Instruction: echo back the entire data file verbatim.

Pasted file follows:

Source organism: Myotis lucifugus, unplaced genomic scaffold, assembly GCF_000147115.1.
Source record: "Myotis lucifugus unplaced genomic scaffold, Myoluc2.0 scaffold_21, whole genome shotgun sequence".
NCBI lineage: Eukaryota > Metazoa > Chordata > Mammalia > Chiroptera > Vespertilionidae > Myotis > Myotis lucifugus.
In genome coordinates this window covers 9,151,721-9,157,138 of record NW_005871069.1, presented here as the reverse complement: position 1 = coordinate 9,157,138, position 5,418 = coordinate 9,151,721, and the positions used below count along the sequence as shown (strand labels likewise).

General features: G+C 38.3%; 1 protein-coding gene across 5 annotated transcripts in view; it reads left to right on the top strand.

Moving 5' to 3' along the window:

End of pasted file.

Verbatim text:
Source organism: Myotis lucifugus, unplaced genomic scaffold, assembly GCF_000147115.1.
Source record: "Myotis lucifugus unplaced genomic scaffold, Myoluc2.0 scaffold_21, whole genome shotgun sequence".
NCBI lineage: Eukaryota > Metazoa > Chordata > Mammalia > Chiroptera > Vespertilionidae > Myotis > Myotis lucifugus.
In genome coordinates this window covers 9,151,721-9,157,138 of record NW_005871069.1, presented here as the reverse complement: position 1 = coordinate 9,157,138, position 5,418 = coordinate 9,151,721, and the positions used below count along the sequence as shown (strand labels likewise).

General features: G+C 38.3%; 1 protein-coding gene across 5 annotated transcripts in view; it reads left to right on the top strand.

Moving 5' to 3' along the window: